The website published a long article just hours after the news broke of Kamoluddin's death. The article alleged links to Nazarov and "friendly" ties with IMU leaders. It also alleged that Nazarov and Kamoluddin were "the main organizers, inspirers, and ideologues" of "bandits" who planned terrorist acts in Uzbekistan.

Nazarov dismissed the allegations and said he had never met Kamoluddin in person.

Kamoluddin was known for allowing Islamic radicals from Hizb ut-Tahrir to pray at his mosque, although he was critical of the group's ideology. He also criticized the Central Asian governments' religions policies.

Muhammad Solih, the exiled leader of Uzbek opposition party Erk (Freedom), calls Kamoluddin a victim of the Karimov regime's pursuit of religious opponents.

"It is an extension of the 15-year state terror of the Karimov regime across the borders," Solih says. "Karimov has not been adequately punished for his terror conducted inside the country. Unfortunately, the world community has not raised its voice and has not responded adequately to this terror. Karimov -- inspired by this -- started extending his terror to foreign lands."

Some in Kyrgyzstan have warned Bakiev against cooperation with Karimov.

Ombudsman Tursunbai Bakir-uulu says cooperation with Uzbek regime is harming Kyrgyzstan's international image and affecting its democratic development.

"I fear Kyrgyzstan is gradually becoming like Uzbekistan," Bakir-uulu says. "First they fought with the political opposition and weakened it. Now they have turned against religious figures. It was the same in Uzbekistan: First they eliminated the political opposition, then [they] started eliminating religious figures."

It is remains to be seen how Tashkent and Bishkek might benefit from eliminating Kamoluddin in the longer term. He was a prominent religious figure with moderate stance.

The International Crisis Group's Hall predicts that Kamoluddin's death could radicalize some of the imam's followers. (Gulnoza Saidazimova)

TIMES GET TOUGHER FOR NGOS. WASHINGTON, August 11, 2006 (RFE/RL) -- Facing official restrictions on meaningful participation in political affairs, some Iranians have come to view nongovernmental organizations (NGOs) as a way to get involved and help themselves and others. But hard-liners associated with Iran's president have expressed misgivings about NGOs.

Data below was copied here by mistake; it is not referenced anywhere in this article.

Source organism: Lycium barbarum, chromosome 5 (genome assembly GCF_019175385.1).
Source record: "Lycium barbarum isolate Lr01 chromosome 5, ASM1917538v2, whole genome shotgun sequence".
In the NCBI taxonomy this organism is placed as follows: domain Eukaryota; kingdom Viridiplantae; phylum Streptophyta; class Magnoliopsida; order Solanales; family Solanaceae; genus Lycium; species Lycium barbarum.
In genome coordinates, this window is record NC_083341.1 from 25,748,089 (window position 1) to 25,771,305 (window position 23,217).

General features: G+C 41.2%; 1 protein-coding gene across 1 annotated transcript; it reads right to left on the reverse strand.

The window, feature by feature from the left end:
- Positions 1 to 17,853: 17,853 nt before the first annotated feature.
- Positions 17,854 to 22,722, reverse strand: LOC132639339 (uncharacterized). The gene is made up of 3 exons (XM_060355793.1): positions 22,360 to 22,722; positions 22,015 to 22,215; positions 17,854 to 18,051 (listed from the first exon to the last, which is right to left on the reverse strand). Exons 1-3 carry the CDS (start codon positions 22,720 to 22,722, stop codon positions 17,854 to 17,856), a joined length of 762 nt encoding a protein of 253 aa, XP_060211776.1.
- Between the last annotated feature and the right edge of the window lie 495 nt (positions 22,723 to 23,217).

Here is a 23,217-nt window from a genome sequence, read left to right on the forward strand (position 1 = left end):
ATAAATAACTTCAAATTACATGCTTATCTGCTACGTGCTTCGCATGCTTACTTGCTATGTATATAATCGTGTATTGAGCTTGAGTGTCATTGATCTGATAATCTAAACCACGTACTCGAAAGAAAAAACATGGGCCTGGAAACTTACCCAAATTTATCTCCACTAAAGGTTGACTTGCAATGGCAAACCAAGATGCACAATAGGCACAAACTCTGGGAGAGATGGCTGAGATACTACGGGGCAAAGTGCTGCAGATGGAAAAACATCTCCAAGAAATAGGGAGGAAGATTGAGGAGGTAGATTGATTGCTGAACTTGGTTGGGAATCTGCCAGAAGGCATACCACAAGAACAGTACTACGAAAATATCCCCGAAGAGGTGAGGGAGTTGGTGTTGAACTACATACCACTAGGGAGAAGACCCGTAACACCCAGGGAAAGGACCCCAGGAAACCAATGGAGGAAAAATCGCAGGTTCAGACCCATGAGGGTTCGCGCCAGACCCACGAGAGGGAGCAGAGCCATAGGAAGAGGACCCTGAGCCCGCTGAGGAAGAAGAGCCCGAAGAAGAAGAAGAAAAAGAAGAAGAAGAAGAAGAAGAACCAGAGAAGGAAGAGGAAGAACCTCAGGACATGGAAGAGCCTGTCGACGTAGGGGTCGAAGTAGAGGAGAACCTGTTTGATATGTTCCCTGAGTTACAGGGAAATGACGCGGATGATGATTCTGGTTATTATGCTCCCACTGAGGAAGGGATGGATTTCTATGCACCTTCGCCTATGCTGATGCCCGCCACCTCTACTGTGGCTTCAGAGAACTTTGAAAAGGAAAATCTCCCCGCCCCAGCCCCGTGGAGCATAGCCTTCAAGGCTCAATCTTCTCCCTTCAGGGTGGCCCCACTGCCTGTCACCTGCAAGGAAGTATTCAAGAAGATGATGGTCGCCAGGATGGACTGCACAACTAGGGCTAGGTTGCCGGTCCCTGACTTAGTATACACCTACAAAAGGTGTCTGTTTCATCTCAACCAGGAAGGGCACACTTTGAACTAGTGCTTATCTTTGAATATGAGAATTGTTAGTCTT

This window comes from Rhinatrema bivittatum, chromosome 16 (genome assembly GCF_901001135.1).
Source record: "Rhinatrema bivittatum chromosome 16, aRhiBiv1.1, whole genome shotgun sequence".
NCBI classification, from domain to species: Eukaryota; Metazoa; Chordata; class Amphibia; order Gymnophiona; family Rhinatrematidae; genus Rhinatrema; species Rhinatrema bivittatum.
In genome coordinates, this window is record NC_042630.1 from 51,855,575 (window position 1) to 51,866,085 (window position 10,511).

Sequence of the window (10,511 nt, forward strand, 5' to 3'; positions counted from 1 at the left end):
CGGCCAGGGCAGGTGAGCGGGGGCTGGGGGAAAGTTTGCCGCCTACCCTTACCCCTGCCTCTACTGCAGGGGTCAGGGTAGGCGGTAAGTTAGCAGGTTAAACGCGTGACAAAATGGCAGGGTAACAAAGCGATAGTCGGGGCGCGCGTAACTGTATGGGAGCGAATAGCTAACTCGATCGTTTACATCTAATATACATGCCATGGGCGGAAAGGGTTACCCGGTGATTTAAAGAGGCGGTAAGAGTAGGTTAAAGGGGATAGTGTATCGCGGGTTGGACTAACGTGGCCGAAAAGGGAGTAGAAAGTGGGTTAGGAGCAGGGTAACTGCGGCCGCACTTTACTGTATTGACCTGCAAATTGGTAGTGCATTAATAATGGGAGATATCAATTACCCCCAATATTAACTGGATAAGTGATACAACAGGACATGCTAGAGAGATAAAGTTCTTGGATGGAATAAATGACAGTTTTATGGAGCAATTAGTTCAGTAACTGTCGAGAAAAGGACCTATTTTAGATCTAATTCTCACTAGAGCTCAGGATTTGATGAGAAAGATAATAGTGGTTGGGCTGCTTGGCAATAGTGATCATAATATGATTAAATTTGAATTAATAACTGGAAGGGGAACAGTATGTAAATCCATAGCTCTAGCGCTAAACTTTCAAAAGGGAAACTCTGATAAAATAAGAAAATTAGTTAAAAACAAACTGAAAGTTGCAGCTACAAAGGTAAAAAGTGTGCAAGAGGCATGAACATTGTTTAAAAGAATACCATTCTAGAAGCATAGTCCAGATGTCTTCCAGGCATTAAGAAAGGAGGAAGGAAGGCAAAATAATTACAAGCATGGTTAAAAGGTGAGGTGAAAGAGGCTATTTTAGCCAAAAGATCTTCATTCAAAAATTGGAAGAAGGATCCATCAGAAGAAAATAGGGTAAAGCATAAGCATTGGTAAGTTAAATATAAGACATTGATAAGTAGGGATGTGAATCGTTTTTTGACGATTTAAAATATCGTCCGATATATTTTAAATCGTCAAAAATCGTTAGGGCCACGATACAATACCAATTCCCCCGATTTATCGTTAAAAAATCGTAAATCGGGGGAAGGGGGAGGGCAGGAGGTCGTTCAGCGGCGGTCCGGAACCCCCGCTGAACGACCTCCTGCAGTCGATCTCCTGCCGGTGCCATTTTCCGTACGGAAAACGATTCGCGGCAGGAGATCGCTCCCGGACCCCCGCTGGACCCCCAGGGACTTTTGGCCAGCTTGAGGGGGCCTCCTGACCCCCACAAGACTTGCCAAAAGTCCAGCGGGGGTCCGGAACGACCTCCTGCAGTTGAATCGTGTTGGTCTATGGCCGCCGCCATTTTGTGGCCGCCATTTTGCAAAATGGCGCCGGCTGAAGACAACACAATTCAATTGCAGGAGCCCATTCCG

The most recent expression of official distrust was the government's ban in early August of a human rights group led by Nobel laureate Shirin Ebadi.

There are thousands of such entities currently operating in Iran, with estimates ranging from 8,000 to 20,000. They include charities, as well as organizations that deal with youth affairs, environmental issues, women, human rights, and vulnerable groups.

The former administration of reformist President Mohammad Khatami (1997-2005) encouraged the creation of NGOs and earmarked funding for their establishment. The main goal of the reformists was political development.

And the development of civil-society entities like NGOs was seen as an essential part of this process. Even as his second term in office ended, Khatami revealed his continuing confidence in NGOs by registering a group that would focus on the "dialogue among civilizations," the motto of his presidency.

Not everyone shares this enthusiasm for NGOs.

Some Iranian conservatives regard them as suspicious Western-style institutions that are inappropriate for the Islamic republic. The hard-line Islamic Coalition Party's Hamid Reza Taraqi called it "impossible to deal with the people's demands by setting up NGOs," "Etemad" reported on July 28, 2005. Taraqi offered that such groups "are based on the Western way of thinking and models that are not in tune with [Iran's] cultural structure and civilizations."

Taraqi also criticized the Khatami administration for allocating funds for NGOs. He predicted that President Mahmud Ahmadinejad's administration would adopt a different approach.

"Instead of promoting such formations and Western models," Taraqi said, Ahmadinejad "will try to make use of the mosque and religious order to pursue public demands." He suggested that such institutions "are more commensurate with the indigenous culture."

Taraqi's prediction appeared prescient when the Ahmadinejad administration submitted its budget to the parliament. The amount of money allocated to religious institutions, seminaries, and outreach entities was increased. In some cases, the budget increases surpassed 100 percent, "Etemad" reported on February 15.

The initial impression might be that this change in emphasis reflects the conservative tendencies of the president and his associates, and some legislators objected to these developments.

It is noteworthy that such a shift -- and an accompanying reallocation of resources -- is not peculiar to the Ahmadinejad administration. Other Iranian executives have done the same, and these moves could merely reflect Ahmadinejad's effort to distance himself from the policies of his predecessor. Moreover, shifting funds to mosque-based organizations could be a way of working with those civil-society institutions that are most familiar to the president's political base among the country's more traditional classes.